Friedrich Lengfeld was a German officer in the Wehrmacht who died in November 1944 during the Battle of Hürtgen Forest (“Hürtgenwald”) whilst trying to save the life of a U.S. soldier. Notably, he may also be the only German soldier whom received a monument from former U.S. soldiers to honor an act of bravery by the enemy.
Leutnant Friedrich Lengfeld was born on September 29, 1921 in Grunwald and succumbed of his wounds on November 12, 1944 in Froitzheim. At the time of his death, he was the Kompanieführer of 2. Kompanie/ Divisions-Füsilier-Bataillon 275. Little is known about his prior service, although his Erkennungsmarke bears the unit initials: – 1406 – 1. Geb.Jäg.Ers.Btl. 98, meaning he likely started his career in a mountain service training unit.
His final story is told by Hubert Gees, a former comrade and soldier of his Kompanie:
“On November 12, 1944, when the Americans (12th US Infantry Regiment) had re-taken the forester’s house in the night just to lose it again in the forenoon, our company suffered a severe loss south of mine field “Wilde Sau”. In the early forenoon an obviously heavy wounded G.I. in no mans land was crying for help. He was lying at the edge of the embankment on the eastern side of the road. My CO Leutnant Lengfeld did sent me to our MG position covering the mine free zones to deliver the order not to shoot if american corpsmen would show up to salvage the seriously injured. After several hours of heartrending cries and no U.S. rescue parties came, Ltn. Lengfeld ordered our corpsmen to put together a rescue squad.
Leutnant Lengfeld went on top of the rescue squad on our side of the road, which was secured with anti-tank mines, whose positions were relatively easy to locate. In the vicinity of the severely wounded American, when he was about to cross the side of the road, he was taken down by a S-mine (anti-personnel mine). In a great hurry he was taken back to our command post to be given First Aid. Two holes in his back with the size of a coin suggested severe internal injuries. Leutnant Lengfeld moaned in great pain. Led by a lightly wounded NCO he was brought back to casualty station Lukasmühle. The same evening he died from his severe injuries on the main casualty station at Froitzheim.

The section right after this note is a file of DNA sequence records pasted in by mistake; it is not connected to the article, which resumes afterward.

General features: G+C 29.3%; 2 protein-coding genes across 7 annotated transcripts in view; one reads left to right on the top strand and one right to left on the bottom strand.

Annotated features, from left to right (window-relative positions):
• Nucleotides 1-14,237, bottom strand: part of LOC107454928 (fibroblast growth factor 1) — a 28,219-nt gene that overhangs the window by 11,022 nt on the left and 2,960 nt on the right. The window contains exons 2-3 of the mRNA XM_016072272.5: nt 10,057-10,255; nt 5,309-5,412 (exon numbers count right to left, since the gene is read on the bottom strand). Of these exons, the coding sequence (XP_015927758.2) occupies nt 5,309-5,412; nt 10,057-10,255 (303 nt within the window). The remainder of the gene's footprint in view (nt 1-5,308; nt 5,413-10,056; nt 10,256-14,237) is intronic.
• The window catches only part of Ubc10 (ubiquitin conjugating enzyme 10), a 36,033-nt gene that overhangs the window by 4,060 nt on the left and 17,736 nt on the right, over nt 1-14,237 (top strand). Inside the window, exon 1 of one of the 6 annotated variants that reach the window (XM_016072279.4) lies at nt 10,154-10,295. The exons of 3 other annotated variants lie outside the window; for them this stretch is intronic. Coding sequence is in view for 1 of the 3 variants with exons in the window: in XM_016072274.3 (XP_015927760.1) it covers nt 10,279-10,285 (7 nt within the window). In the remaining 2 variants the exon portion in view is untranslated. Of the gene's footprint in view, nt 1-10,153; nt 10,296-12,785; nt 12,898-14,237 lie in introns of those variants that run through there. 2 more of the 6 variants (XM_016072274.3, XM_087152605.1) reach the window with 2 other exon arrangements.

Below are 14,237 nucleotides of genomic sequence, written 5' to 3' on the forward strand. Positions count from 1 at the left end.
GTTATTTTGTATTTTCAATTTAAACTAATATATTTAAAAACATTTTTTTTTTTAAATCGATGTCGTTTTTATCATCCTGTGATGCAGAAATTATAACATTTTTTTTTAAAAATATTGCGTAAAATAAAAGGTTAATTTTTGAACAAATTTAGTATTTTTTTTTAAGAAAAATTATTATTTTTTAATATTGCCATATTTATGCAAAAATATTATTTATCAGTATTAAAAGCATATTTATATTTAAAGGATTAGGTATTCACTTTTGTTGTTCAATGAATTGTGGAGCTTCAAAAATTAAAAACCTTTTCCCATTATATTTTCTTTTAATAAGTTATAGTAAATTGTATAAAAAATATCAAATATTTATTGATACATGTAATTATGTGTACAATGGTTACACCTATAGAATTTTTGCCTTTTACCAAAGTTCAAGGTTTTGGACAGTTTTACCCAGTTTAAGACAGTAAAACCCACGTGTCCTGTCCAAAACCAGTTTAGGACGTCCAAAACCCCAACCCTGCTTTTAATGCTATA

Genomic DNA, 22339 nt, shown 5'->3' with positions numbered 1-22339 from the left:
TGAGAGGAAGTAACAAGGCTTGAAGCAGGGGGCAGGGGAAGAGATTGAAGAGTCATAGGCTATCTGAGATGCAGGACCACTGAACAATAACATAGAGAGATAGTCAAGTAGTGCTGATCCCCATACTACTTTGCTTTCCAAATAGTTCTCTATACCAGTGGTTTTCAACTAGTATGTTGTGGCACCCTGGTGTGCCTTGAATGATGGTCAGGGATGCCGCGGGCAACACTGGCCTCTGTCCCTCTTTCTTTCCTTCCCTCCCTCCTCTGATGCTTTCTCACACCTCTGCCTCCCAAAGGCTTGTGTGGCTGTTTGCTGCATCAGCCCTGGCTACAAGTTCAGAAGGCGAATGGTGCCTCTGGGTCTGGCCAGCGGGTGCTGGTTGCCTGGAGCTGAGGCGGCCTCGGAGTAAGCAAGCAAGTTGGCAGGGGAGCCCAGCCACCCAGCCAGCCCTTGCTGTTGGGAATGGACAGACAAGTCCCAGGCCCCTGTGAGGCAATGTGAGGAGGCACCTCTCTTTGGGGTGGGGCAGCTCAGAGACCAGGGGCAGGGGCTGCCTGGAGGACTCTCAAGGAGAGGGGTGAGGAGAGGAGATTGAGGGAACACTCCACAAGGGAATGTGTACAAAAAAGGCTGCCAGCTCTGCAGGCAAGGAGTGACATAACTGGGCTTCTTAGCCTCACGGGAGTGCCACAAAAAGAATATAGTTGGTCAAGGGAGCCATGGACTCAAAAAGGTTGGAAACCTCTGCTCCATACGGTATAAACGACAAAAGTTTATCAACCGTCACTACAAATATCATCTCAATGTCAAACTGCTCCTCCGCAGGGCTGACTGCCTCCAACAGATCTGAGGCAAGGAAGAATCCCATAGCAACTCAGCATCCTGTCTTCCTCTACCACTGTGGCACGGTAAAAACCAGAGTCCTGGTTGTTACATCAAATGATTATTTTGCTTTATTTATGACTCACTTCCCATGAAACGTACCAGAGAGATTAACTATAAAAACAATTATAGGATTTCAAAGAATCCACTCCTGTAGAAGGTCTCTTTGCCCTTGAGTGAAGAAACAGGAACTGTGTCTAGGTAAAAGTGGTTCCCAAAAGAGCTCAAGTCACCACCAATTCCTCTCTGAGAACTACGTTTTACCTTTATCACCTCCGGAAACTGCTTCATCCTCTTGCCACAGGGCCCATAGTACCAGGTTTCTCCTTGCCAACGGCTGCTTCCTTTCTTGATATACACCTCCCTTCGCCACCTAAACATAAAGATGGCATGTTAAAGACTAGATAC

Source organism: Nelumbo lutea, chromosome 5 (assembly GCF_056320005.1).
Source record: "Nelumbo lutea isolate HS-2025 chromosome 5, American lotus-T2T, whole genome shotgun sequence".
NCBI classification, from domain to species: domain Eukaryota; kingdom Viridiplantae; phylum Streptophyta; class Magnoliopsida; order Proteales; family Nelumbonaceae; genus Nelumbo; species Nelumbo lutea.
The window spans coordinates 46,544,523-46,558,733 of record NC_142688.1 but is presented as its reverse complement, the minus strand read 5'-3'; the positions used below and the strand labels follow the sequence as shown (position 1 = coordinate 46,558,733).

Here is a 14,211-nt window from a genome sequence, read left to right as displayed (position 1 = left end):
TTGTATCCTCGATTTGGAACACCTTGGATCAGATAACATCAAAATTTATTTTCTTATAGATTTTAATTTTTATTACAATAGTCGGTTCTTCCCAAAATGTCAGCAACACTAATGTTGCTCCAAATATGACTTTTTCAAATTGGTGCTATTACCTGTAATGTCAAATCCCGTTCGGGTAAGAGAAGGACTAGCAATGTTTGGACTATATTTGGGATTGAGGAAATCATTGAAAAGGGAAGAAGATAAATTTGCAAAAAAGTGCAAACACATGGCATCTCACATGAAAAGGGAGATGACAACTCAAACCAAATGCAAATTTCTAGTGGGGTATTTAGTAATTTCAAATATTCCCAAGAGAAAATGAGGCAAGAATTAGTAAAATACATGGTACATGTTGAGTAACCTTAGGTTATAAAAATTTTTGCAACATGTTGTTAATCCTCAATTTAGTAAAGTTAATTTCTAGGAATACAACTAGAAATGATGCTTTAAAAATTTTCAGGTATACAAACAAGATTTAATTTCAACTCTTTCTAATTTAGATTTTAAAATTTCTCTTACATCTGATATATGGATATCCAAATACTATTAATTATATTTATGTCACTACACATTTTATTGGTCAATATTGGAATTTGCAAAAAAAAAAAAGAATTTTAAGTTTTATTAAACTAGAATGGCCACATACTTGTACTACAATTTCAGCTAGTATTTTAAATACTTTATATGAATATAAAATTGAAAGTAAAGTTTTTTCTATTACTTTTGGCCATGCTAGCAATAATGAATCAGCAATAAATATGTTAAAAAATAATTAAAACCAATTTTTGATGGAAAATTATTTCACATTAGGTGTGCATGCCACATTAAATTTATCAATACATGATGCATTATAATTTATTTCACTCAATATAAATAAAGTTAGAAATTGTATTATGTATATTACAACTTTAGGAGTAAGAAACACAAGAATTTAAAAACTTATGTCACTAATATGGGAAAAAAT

With Leutnant Lengfeld I lost the best superior I ever had. In the previous hard weeks he meant much to me and gave me a lot of inner strength. He was an exemplary company leader and he claimed never more from us as he was willing to give by himself. Led by him I was on patrol straight into the american forward outposts. When the american observation ammunition detonated on trees with a flogging bang and we got the impression that the enemy broke into our positions he never said “Go and check” but “Follow me”.”
Several days later the 2nd Company received its new Company Commander, Leutnant Heer. As most units during the Battle for the Hürtgen Forest, it suffered many losses. Another loss that the 2. Kompanie sustained on the infamous minefield “Wilde Sau” – just a few days later on November 17 – was a young soldier named Alfons Bösl. Also Bösl was a good comrade of Hubert Gees. Gees himself managed to survive the war.
Friedrich Lengfeld is buried in Kriegsgräberstätte Düren-Rolsdorf, grave no. 38, however his monument (which was erected by former U.S. Soldier) is placed on the Kriegsgräbertätte (German Military Cemetery) Hürtgenwald.
His monument reads:
No man hath greater love than he who
layeth down his life for his enemy.
LIEUTENANT FRIEDRICH LENGFELD
Here in Huertgen Forest on November 12, 1944,
Lt. Lengfeld, a German officer, gave his life
while trying to save the life of an American
soldier lying severly wounded in the “Wilde
Sau” minefield and appealing for medical aid.
PLACED AT THIS SITE ON OCTOBER 7, 1994
TWENTY SECOND UNITED STATES
SOCIETY – WORLD WAR II
“Deeds Not Words”
The fate of the U.S. soldier is not known but most presumably he didn’t make it.
Friedrich Lengfeld is the second German soldier whom received a memorial by his former enemies, although Karl-Heinz Rosch’s memorial was funded by citizens (while saving citizens). You can read Karl-Heinz Rosch’s story here.